The Bowes Swan; silver fish detail
There is something primally captivating about the successful reproduction of life in art or technology. The Bowes Silver Swan is a wonderful example, dating back to the 18th century. To the accompaniment of a tinkling music box, the life-size swan moves its head, preens, and appears to catch a silver fish (which is really concealed in its throat) out of the glass “stream” it rests in.
This YouTube video captures the swan in surprisingly good resolution, but even better, it captures the genuine childlike enthusiasm of the rapt museum-goers watching the swan’s performance. Apparently we haven’t been totally jaded by CGI – not yet, at least!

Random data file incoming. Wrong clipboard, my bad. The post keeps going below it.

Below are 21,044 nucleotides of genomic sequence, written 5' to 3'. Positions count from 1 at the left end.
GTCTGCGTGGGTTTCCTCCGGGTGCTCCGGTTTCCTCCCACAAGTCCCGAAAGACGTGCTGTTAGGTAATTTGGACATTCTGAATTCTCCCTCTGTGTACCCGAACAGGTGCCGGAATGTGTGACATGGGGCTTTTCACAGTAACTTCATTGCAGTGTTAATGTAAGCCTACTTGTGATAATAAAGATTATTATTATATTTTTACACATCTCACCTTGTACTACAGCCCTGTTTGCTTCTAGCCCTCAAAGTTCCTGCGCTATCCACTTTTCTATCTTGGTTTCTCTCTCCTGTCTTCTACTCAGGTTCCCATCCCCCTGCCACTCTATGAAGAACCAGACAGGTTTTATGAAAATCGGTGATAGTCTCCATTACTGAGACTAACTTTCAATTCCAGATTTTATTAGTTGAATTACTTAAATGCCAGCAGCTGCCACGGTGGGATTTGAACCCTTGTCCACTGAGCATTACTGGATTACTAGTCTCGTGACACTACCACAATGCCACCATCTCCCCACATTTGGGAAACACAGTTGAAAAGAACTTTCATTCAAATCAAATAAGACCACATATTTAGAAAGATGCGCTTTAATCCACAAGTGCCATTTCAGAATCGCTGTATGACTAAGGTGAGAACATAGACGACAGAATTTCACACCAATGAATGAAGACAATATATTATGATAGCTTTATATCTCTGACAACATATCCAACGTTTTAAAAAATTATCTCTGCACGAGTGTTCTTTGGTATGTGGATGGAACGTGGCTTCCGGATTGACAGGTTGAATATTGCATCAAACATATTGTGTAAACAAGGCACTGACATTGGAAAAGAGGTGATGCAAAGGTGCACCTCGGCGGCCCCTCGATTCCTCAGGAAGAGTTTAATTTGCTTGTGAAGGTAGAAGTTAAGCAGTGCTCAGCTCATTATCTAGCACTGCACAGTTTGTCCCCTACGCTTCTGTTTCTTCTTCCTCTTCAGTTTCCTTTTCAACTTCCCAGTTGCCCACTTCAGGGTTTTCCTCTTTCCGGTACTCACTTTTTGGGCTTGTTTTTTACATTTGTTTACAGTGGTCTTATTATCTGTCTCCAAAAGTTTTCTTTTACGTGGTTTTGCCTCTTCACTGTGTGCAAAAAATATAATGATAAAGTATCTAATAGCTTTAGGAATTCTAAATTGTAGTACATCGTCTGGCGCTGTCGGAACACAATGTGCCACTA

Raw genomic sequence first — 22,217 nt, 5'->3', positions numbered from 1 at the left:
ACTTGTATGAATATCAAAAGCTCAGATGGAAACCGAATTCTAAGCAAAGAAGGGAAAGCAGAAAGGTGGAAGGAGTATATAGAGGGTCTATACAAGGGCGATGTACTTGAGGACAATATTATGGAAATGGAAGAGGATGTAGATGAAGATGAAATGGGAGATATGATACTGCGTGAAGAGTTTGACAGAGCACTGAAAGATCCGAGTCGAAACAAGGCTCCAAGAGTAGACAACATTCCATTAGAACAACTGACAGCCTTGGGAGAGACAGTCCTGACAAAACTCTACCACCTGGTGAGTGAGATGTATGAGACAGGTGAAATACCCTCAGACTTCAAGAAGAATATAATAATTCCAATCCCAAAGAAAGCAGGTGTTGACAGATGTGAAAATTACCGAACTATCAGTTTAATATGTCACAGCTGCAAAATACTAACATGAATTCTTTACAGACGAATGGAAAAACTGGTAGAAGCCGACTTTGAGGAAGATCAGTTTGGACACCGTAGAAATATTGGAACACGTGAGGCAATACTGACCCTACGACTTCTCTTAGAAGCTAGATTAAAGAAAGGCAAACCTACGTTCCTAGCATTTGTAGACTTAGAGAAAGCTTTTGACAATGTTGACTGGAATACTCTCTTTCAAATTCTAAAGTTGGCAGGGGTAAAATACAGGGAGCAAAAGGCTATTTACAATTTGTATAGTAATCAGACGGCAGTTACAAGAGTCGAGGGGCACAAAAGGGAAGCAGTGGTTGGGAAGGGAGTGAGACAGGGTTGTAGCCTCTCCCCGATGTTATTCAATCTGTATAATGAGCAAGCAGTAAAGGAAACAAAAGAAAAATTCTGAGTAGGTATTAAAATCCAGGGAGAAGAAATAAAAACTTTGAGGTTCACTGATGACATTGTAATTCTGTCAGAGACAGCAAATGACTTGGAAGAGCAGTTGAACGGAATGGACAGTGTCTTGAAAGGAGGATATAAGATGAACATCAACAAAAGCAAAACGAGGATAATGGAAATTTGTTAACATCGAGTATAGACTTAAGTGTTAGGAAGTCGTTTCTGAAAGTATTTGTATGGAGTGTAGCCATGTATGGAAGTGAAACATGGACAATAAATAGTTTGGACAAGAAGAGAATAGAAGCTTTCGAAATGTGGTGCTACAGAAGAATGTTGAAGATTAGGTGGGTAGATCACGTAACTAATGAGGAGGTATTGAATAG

John Bowes bought the Swan for 200 pounds in 1872; the Swan is first recorded in an account from 1773, and was made by, I kid you not, someone named John Joseph Merlin. Normally, the Swan performs once or twice daily at the Bowes Museum, but on Friday, Jan. 25, 2008 it will be taken off display for an expert analysis of its three clockwork mechanisms. It is expected to return to catching fish the following day.
Ironically, real swans eat insects, tadpoles, and vegetation, but not fish, so far as I know.